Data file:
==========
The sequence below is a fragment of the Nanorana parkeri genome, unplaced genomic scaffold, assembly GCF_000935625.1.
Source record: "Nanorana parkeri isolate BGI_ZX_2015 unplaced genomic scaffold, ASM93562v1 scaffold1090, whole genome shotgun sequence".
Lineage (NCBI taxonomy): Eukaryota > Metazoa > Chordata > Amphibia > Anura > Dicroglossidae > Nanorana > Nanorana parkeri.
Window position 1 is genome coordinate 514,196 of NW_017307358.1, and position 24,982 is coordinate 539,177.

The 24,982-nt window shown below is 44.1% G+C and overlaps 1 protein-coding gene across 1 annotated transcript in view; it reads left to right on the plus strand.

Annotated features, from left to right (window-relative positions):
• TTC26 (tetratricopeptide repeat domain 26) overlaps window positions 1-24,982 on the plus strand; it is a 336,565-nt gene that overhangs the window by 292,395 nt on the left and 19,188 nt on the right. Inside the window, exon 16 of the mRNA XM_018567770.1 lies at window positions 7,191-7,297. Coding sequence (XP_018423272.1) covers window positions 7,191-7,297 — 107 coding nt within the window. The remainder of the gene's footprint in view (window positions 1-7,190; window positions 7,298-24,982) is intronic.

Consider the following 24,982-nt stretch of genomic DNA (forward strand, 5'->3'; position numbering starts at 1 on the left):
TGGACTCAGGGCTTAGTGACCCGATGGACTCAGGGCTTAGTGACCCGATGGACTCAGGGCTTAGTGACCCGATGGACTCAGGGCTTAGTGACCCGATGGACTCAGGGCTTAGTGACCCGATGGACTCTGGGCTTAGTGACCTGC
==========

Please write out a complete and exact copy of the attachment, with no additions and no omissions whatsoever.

The sequence below is a fragment of the Nanorana parkeri genome, unplaced genomic scaffold, assembly GCF_000935625.1.
Source record: "Nanorana parkeri isolate BGI_ZX_2015 unplaced genomic scaffold, ASM93562v1 scaffold1090, whole genome shotgun sequence".
Lineage (NCBI taxonomy): Eukaryota > Metazoa > Chordata > Amphibia > Anura > Dicroglossidae > Nanorana > Nanorana parkeri.
Window position 1 is genome coordinate 514,196 of NW_017307358.1, and position 24,982 is coordinate 539,177.

The 24,982-nt window shown below is 44.1% G+C and overlaps 1 protein-coding gene across 1 annotated transcript in view; it reads left to right on the plus strand.

Annotated features, from left to right (window-relative positions):
• TTC26 (tetratricopeptide repeat domain 26) overlaps window positions 1-24,982 on the plus strand; it is a 336,565-nt gene that overhangs the window by 292,395 nt on the left and 19,188 nt on the right. Inside the window, exon 16 of the mRNA XM_018567770.1 lies at window positions 7,191-7,297. Coding sequence (XP_018423272.1) covers window positions 7,191-7,297 — 107 coding nt within the window. The remainder of the gene's footprint in view (window positions 1-7,190; window positions 7,298-24,982) is intronic.

Consider the following 24,982-nt stretch of genomic DNA (forward strand, 5'->3'; position numbering starts at 1 on the left):
TGGACTCAGGGCTTAGTGACCCGATGGACTCAGGGCTTAGTGACCCGATGGACTCAGGGCTTAGTGACCCGATGGACTCAGGGCTTAGTGACCCGATGGACTCAGGGCTTAGTGACCCGATGGACTCTGGGCTTAGTGACCTGC